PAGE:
Due to the hard work of CATA - The Farmworker Support Group and other community organizers, over 176,000 comments were submitted to the U.S. Environmental Protection Agency on proposed revisions to the Worker Protection Standards, which could have an impact on the more than two million men, women and children working in the fields that are exposed to pesticides. CATA wants the EPA to maximize protections for these workers because exposure to pesticides causes farmworkers to suffer more chemical-related injuries and illnesses than any other workforce nationwide. CATA’s video, The Harmful Effects of Pesticides on Farmworkers raises awareness on this issue.
CATA also recently received approval for a low-power FM radio license, enabling it to begin broadcasting next year to its members and the wider Latino community. The radio station will create a space for them to talk about workplace and communities' questions and concerns.
Check out CATA’s Siembra newsletter for more.
Young Women United based in Albuquerque, NM, advocates for policies that decriminalize drug use and encourage health-based approaches to substance use, including alternatives to incarceration. According to YWU, pregnant women who are substance using are at a dangerous intersection of difficult-to-navigate medical and criminal justice systems. In the process of developing proactive strategies to address these issues, YWU organized a series of working groups with women who had previously been substance using while pregnant. YWU’s report, Everyday Struggles, Everyday Strength, uses these stories to help assess prenatal care and treatment services statewide. This information has helped YWU to create a variety of venues for women to work within their communities and with policymakers to ensure that ‘respectful family friendly’ solutions are put into place, instead of further debilitating communities already ravished by persistent poverty, racism and violence.
Dedicated to Charity Hicks
The U.S. Food Sovereignty Alliance dedicated Preliminary Report on Seeds and Seed Practices Across the U.S. to EAT4Health Fellow Charity Hicks who died last July as a result of a hit and run accident in NYC:
Building Reproductive Justice
Last year, Western States Center launched the We are BRAVE (Building Reproductive Autonomy and Voices for Equity) project in response to the onslaught of attacks on reproductive justice nationally. The We are BRAVE Toolkit was the result of WSC's work with over 30 leaders of color, including community health workers, organizers, directors and staff of base-building organizations, professors, students, and faith leaders.
This toolkit is designed to help activists: strengthen their understanding of how work on reproductive justice intersects with immigrant rights, youth movements, health equity and Tribal sovereignty efforts; coach organizations and leaders to take a public stance on reproductive rights and reproductive justice; and foster alliances to build a strong field of reproductive justice advocates. Ultimately, this collaborative effort is designed to elevate diverse communities’ experiences and assists in the pursuit of eliminating systemic barriers that prevent women from exercising sovereignty over their own bodies.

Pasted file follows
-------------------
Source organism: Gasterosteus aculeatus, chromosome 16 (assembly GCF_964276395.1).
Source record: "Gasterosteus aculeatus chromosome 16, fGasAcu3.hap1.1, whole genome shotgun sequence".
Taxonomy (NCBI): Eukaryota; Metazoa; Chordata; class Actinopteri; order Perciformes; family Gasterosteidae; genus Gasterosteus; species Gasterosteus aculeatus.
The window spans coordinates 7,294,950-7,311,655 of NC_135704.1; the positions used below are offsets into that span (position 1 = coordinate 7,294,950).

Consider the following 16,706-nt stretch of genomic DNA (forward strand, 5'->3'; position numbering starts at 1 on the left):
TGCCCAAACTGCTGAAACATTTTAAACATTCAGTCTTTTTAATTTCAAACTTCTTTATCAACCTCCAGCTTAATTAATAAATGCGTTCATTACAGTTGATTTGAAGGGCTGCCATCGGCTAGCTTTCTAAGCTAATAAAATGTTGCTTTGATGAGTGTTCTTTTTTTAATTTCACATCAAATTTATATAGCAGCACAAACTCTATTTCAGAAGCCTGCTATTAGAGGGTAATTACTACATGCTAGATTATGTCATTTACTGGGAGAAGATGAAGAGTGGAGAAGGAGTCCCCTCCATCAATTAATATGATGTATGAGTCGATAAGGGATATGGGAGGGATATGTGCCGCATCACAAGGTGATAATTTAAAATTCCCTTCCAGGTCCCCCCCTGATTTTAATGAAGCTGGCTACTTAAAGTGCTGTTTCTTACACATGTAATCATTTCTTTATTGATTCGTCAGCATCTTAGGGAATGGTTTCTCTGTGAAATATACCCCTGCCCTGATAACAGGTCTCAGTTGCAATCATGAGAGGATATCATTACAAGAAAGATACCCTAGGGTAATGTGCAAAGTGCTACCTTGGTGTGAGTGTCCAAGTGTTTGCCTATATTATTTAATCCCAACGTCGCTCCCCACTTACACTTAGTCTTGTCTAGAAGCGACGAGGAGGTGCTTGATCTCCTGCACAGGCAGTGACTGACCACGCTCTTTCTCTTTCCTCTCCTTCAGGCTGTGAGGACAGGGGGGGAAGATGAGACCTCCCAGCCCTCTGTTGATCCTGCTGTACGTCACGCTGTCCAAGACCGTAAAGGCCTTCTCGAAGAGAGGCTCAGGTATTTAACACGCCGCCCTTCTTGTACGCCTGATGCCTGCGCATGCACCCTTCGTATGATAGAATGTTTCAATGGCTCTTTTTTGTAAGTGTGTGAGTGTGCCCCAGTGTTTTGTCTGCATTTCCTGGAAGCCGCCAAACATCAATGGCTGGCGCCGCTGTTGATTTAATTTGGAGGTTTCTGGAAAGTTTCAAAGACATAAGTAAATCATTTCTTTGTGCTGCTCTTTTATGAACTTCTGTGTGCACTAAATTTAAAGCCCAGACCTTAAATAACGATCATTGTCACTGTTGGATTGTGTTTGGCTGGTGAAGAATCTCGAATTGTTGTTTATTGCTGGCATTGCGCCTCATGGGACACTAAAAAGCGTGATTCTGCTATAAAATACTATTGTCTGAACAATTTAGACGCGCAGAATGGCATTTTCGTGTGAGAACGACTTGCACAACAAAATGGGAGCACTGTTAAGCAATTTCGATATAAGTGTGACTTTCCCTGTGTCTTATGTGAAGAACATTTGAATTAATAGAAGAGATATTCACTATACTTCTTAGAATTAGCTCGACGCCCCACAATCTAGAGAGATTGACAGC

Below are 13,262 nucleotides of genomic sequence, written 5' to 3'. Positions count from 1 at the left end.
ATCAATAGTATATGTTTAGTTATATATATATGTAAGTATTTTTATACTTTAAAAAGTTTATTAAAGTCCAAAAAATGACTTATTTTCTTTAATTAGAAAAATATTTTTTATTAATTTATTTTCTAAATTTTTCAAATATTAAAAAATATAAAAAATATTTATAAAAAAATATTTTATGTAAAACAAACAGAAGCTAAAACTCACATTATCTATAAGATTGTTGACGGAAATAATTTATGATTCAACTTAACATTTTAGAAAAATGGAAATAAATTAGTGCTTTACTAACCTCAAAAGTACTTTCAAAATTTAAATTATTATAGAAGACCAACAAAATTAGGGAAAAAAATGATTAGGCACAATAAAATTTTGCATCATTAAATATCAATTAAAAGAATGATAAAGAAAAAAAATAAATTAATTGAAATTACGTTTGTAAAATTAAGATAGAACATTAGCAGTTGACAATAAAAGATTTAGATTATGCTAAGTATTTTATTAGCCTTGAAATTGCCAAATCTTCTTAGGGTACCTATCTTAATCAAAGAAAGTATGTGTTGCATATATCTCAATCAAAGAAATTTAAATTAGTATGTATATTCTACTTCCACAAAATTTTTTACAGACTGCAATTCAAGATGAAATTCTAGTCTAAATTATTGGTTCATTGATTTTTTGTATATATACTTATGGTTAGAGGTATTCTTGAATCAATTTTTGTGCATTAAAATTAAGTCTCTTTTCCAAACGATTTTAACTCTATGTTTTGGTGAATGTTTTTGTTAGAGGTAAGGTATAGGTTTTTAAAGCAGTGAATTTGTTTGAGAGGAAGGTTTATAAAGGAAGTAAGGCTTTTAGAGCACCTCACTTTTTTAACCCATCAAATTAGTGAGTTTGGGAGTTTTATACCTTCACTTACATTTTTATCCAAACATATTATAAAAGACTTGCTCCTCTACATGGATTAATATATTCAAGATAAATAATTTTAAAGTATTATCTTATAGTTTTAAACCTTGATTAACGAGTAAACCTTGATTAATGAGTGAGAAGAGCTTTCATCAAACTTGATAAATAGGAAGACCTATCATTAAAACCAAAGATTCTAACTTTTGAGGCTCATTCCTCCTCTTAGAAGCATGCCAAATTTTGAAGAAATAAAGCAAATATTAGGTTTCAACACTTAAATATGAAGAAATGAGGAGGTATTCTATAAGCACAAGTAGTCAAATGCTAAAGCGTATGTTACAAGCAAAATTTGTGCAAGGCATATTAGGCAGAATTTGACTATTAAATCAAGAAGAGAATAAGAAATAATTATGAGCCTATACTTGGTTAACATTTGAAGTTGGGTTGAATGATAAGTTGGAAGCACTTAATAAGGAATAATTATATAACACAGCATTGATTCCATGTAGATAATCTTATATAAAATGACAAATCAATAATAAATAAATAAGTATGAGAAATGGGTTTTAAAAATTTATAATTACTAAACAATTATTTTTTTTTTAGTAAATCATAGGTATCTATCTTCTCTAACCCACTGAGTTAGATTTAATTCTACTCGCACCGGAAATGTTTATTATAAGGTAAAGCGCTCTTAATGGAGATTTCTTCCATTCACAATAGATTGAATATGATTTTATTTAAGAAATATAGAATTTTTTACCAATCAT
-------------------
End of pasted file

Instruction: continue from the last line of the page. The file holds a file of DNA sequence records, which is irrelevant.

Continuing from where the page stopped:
WVFree Releases Women & Water Report
As the state’s leading reproductive health and justice organization, West Virginia Free conducted listening sessions to learn directly from women about their concerns following one of the country’s worst incidents of chemical contamination of drinking water, which affected over 300,000 West Virginians.
The Women and Water report. documents the intersection of reproductive and environmental justice issues. It is being used to educate the public and policymakers on the spill, its implications, and future prevention measures. The report describes how 4-methylcyclohexane methanol, a known irritant and reproductive health toxin is used as soap for ‘cleaning’ coal, one of the state’s most profitable exports. No surprise that there is very little toxicological data available.
At a public hearing, Genevieve Ireland made a statement regarding the chemical spill: “I refuse to drink tap water because I feel it is not safe if pregnant women are warned not to drink it. My friends and I are the future of West Virginia, and we are aware.”
Vic De Luca, President, spoke to investment professionals at the Mercer Hammon Nonprofit and Private Wealth Conference. His topic was Sustainable and Impact Investing: Maximizing Mission and Return. Vic also moderated a webinar by Confluence Philanthropy on Corporate Influence, Food Systems and Shareholder Engagement. Vic’s interview on philanthropic leadership was included in the video of the 2014 Impact Awards of the National Committee for Responsive Philanthropy.
Kolu Zigbi, Program Director for Sustainable Agriculture and Food Systems and EAT4Health, moderated a panel discussion following the Off-Broadway musical, This Will All Be Yours, "where the past and the future collide on one family's farm."
Wilma Montanez, Program Director for Reproductive Rights, spoke at Philanthropy New York on the different ways and reasons why funding of women and girls is imperative today.
The Noyes Foundation was highlighted as a model for reporting of diversity statistics in The Green Insiders’ Club, the companion piece to the report: The State of Diversity in Environmental Organizations: Mainstream NGOs, Foundations & Government Agencies.
The Foundation was also one of nine foundations featured in Foundations Facilitate Diversity, Equity and Inclusion, a report by the OMG Center for Collaborative Learning commissioned by the D5 Coalition.
The Noyes Foundation’s Board and staff were well represented at the Environmental Grantmakers Retreat in New Mexico. Here Jaribu Hill, Jim Enote, Millie Buchanan, Nikhil Aziz, Martha Matsuoka and Vic De Luca join Kim Wasserman, 2013 winner of the Goldman Environmental Prize for North America and executive director of the Little Village Environmental Justice Organization in Chicago.
Dorceta Taylor, former Noyes Board member from the University of Michigan, was joined by Martha, Jim and Nikhil. Dorceta wrote the report “The State of Diversity in Environmental Organizations: Mainstream NGOs, Foundations & Government Agencies.”